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Tired or Opportunistic, Big ‘Zees Sell Out


It’s hard to find new ways to say just how hot the restaurant M&A market is. We’re past scorching, and blew by white hot in 2016, so maybe 2017 finally reached molten hot.

And the restaurants are flowing every which way. 

Franchise operating companies rise and fall regularly, selling off a market here, buying another there. But in 2017, there were a notable number of companies selling out completely. In all, 10 companies on the Restaurant 200, our annual ranking of the largest U.S. restaurant franchisees, left the list completely, selling off a total of 857 restaurants accounting for $1.3 billion in annual restaurant sales. 

The Wendy’s system was especially busy. Across the system represented in the rankings, 700 restaurants changed hands. Three Wendy’s operators got out completely. The No. 23 company in last year’s rankings, Cedar Enterprises, unloaded 215 restaurants, No. 45 DavCo sold off 145, Valenti Management (No. 53) sold 119 and Pennant Foods sold 87.

Yum operators were active, too. OCAT—No. 120 in last year’s rankings—sold 56 Taco Bell restaurants, the entirety of its operations in a complex deal that ensured all back-office employees kept their jobs. And No. 126, Treadwell Enterprises, sold its two Taco Bells and 84 KFC restaurants. 

Imagine now that these sellers are on a beach, at the golf course or just hanging out with family. Whatever blissful pastures these former operators have moved on to, they’re not talking. But two advisers behind some of these deals did. 

Rick Ornsby, managing director at investment banking firm Unbridled Capital, said he’s seeing a lot of interesting trends in M&A, but sellers are especially busy.

“Sellers in this business are typically threefold: A 65- to 70-year-old operator, they’re looking at valuations and they’re thinking, ‘Am I going to be in this business until I’m 80?’ They still represent the largest number of sellers,” said Ornsby. “Then there’s the owners who have had it for 10 years, but didn’t want to spend their whole life in the business, and they’re hoping to sell for a big price.” 

And then there’s the mid- to late-career franchisee that either sees big dollar signs or can unload a distressed business. 
Amy Forrestal, managing director at middle-market investment banking firm Brookwood Associates, similarly said it’s a natural alignment of three things: aging operators, great prices and franchise agreements ending. 

“I think that’s partly what is driving these deals, a lot of franchising started in the ‘70s and ‘80s,” said Forrestal. As those agreements end, franchisors are looking to extend development, get franchisees to remodel their restaurants or invest in technology. Doing the math on paying that off just might not make sense.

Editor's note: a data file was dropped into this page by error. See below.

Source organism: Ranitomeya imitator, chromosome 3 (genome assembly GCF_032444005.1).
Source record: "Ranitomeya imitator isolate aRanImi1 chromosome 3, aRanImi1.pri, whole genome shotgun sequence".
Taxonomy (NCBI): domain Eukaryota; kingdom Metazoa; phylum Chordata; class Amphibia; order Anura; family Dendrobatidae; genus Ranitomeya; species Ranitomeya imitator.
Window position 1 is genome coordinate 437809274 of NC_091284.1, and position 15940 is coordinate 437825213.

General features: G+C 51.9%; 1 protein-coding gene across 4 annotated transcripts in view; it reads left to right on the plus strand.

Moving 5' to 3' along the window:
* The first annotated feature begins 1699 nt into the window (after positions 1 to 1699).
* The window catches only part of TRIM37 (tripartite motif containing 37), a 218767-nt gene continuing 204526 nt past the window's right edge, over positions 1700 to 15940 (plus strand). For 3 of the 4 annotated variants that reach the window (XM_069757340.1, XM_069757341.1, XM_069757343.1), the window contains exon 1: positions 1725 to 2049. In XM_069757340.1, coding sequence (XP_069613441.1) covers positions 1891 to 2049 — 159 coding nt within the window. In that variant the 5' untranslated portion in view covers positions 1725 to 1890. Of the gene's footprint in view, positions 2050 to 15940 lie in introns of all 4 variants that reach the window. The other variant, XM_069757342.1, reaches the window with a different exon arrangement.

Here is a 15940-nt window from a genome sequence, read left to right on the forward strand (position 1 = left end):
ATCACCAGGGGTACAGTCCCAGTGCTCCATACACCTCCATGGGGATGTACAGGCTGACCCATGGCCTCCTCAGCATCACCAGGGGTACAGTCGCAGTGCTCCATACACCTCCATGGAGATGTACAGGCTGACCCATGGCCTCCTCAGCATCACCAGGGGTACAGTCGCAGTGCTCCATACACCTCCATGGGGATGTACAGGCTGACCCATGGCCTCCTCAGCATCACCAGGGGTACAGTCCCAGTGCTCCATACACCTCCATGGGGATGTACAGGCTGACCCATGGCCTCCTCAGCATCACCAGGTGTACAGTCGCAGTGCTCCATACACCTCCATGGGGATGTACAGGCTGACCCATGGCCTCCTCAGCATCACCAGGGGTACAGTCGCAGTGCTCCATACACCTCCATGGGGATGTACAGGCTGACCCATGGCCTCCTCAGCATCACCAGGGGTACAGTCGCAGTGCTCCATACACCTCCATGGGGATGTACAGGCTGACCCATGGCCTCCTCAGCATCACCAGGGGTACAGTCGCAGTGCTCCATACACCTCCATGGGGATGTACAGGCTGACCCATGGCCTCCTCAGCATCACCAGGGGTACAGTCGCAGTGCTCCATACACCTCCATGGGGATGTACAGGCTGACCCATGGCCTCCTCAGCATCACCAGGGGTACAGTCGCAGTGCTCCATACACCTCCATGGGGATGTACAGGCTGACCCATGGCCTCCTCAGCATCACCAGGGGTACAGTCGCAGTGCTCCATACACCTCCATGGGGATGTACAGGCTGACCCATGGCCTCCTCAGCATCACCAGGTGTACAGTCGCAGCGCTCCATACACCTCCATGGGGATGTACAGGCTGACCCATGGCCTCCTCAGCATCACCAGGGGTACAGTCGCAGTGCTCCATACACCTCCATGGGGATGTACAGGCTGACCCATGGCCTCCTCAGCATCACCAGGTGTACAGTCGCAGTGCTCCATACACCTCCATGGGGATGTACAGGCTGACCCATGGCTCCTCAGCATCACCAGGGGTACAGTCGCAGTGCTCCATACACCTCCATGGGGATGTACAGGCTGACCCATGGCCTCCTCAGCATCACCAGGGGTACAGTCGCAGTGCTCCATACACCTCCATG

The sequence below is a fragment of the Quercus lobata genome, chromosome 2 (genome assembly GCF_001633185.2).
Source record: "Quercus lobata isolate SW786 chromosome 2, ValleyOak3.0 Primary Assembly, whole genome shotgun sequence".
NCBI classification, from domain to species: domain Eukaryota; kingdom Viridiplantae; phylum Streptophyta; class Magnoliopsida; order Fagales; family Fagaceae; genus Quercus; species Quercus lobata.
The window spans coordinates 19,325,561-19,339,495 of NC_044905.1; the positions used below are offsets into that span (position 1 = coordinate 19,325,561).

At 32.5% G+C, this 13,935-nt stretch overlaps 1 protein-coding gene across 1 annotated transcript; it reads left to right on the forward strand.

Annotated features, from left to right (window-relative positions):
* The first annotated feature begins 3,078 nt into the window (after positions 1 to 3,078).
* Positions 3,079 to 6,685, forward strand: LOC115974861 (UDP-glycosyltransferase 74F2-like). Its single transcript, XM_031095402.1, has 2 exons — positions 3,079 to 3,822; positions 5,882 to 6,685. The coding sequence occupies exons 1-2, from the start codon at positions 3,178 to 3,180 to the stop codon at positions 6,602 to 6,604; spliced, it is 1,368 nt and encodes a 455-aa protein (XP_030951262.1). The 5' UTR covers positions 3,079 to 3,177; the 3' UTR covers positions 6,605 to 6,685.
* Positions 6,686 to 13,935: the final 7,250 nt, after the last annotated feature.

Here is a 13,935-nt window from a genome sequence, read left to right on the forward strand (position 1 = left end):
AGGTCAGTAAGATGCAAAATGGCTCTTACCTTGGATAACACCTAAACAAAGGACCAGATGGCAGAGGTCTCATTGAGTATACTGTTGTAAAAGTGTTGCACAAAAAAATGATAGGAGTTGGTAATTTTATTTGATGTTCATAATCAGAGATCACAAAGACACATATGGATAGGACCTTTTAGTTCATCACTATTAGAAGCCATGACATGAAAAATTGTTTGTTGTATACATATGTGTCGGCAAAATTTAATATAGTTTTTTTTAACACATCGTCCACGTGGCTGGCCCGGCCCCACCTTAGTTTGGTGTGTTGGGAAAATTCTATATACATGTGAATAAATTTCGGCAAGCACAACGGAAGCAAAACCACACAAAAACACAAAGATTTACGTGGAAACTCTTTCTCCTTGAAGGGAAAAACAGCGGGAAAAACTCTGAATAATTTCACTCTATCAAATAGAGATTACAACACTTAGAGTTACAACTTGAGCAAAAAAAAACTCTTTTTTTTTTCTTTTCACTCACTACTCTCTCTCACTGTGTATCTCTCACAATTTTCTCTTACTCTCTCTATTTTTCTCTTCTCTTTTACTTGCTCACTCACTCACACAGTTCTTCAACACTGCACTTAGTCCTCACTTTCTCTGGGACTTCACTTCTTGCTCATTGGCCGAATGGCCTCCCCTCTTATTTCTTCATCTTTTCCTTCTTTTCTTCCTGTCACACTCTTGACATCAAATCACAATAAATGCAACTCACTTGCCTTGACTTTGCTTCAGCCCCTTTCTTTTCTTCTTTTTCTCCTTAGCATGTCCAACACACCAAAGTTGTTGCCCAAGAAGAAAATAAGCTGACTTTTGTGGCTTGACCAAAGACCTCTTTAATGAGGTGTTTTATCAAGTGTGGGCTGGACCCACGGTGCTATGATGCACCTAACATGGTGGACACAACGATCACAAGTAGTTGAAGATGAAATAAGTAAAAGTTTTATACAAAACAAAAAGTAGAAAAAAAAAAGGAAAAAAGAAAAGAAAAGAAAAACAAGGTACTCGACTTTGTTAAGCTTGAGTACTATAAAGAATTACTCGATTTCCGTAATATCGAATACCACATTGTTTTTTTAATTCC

“I think there’s some folks that have been in it a long time or retirement time that may say it’s time to sell versus spending all that money. But it’s going to impact price to some degree. You don’t get top dollar and have no obligations to capital expenditures. But some people are just tired,” continued Forrestal. 

Buyers are racing to get deals done, too, and pushing sellers along and enticing them with premium prices. Popular systems are getting the highest prices, but everything has a bit of a low-interest rate bonus as buyers look to complete deals before interest rates tick up. 

“We’ve had a prolonging of a low interest rate environment. We’ve had this wave of people who probably realized that we’re on a slow normalization and a slow downward slope,” said Ornsby. “They’re looking to buy the car right before the financing ends.” 

There are also fears that downward slope will get steep. This era of economic expansion may not show any cracks when looking at the stock market, but the economy is far overdue for a correction or recession, at least by historical measures. But some major investors think there’s plenty of growth left.

"Right now, there's no question; it's feeling strong. I mean, if we're in the sixth inning, we have our sluggers coming to bat right now," said Warren Buffett on CNBC’s "Squawk Box." Whether the game stretches to extra innings remains to be seen, but the smart bet is on a recession sometime in the next several years. 

“Unemployment is a record low, things seem to be going pretty well,” said Forrestal. “If you just look at the economic history there’s likely to be a recession in the next couple years, it might not be that bad but this can’t last forever. If you’re looking to sell in the next five or so years, this is a great time to do it.” 

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The latest news, opinions and commentary on what's happening in the franchise arena that could affect your business.

Tom KaiserTom Kaiser is senior editor of Franchise Times. He can be reached at 612.767.3209, or send story ideas to tkaiser@franchisetimes.com.
Beth EwenBeth Ewen is senior editor of Franchise Times. She can be reached at 612.767.3212, or send story ideas to bewen@franchisetimes.com.
Nicholas UptonNicholas Upton is restaurants editor at Franchise Times. He can be reached at 612.767.3226, or send story ideas to nupton@franchisetimes.com.
Laura MichaelsLaura Michaels is editor of Franchise Times. She can be reached at 612.767.3210, or send story ideas to lmichaels@franchisetimes.com.
Mary Jo LarsonMary Jo Larson is the publisher of Franchise Times Magazine and the Restaurant Finance Monitor.  You can find her on Twitter at




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